December 20, 2000
Comptroller Hawke Urges FDIC Reforms to End Inequitable Treatment of National Banks
WASHINGTON — Comptroller of the Currency John D. Hawke, Jr., praised the Federal Deposit Insurance Corporation today for beginning a full-scale review of the deposit insurance system and called for reforms to end the inequitable treatment of national banks.
"The longstanding practice of using insurance premiums paid by all insured institutions to defray the FDIC's costs of routine bank supervision of state nonmember banks is not only inequitable, but it deprives the FDIC of an important source of market discipline over its use of resources," Mr. Hawke said in a speech to the Exchequer Club, a professional organization based here.
Last year, Mr. Hawke said, almost half of the $1.2 billion generated by the FDIC to pay for its operations — about $600 million — was used to defray the cost of supervising state chartered banks. Because the FDIC's Bank Insurance Fund is over-capitalized, very few banks are paying premiums and the agency's reveue is derived primarily from investment income.
Mr. Hawke said that the Office of the Comptroller of the Currency spent $398 million last year to supervise about 2,300 banks that together accounted for about 58 percent of the industry's assets.
Over the same period, the FDIC spent $590 million for the supervision of state banks that are not members of the Federal Reserve System, while the Federal Reserve spent $280 million on the supervision of the remaining state institutions. Adding in the $160 million spent by the states, more than $1 billion is spent on state bank supervision.
"There, in the difference between the $160 million spent by the states and the $1 billion total cost of state bank supervision, is the inequity — a funding gap the major part of which is paid by those national banks that have contributed to the FDIC insurance fund and that maintain reserves with the Fed," Mr. Hawke said.
Most of the FDIC's share of state-bank supervision is actually paid by national banks, which have contributed 53 percent of the funds in the deposit insurance fund.
"I think fair-minded people would agree that there is an inherent inequity in a system that requires national banks to pay the OCC for their supervision and then to pay again to support the cost of supervising some of their competitors, the state nonmember banks," the Comptroller added.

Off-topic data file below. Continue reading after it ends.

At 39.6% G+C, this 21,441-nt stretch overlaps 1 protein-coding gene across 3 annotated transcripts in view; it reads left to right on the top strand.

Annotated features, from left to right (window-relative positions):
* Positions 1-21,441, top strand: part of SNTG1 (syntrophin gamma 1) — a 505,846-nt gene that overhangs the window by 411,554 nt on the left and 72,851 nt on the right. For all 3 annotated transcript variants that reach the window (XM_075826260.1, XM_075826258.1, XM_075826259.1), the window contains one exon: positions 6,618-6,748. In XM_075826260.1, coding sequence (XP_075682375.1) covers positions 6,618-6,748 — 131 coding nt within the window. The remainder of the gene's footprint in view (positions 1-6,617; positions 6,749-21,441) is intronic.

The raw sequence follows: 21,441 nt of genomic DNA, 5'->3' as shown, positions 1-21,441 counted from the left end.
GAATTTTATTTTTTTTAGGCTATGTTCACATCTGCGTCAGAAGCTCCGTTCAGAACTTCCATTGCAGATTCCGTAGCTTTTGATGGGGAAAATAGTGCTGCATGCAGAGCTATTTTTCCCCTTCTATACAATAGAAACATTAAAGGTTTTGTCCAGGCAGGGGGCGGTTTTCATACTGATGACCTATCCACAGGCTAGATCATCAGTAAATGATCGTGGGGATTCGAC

While not endorsing any one solution to deal with the inequities in the current system, the Comptroller mentioned a number of possible options that have been proposed in the past.
For example, the Office of Management and Budget has proposed that the FDIC and the Fed simply assess state-chartered banks for the cost of supervision. While this is the most straightforward approach, it is politically unrealistic, Mr. Hawke said.
Some have suggested that the OCC alternate examinations of national banks with the FDIC. However, Mr. Hawke said that would only add to the FDIC's costs and do so in a most inefficient way, since both agencies would have to maintain a capacity to examine the same set of national banks. In that case, he said, the sum of the parts would inevitably be greater than the whole.
Another solution would be for the FDIC to unbundle the two components of its fees. The first, charged to all banks, would cover the risk-adjusted cost of deposit insurance; the second would cover the FDIC's cost of supervision, and would be paid only by banks whose primary federal supervisor is the FDIC.
The inequity of using national bank contributions to the FDIC to pay for the costs of state bank supervision could also be remedied by rebating to national banks — or to the OCC, for pass-through to national banks — an amount equal to their contribution to the cost of federal supervision of state banks, Mr. Hawke said.
"Which of these approaches is the most sensible? I don't have an answer to that question for you today," Mr. Hawke said. "My purpose in discussing the issue here is simply to raise awareness of its importance and to encourage public dialogue on an issue that we believe must be considered in the context of deposit insurance reform."
In a system of risk-related premiums, the Comptroller added, "deposit insurance premiums should pay for deposit insurance. And non-insurance costs should be paid on a similar efficient basis."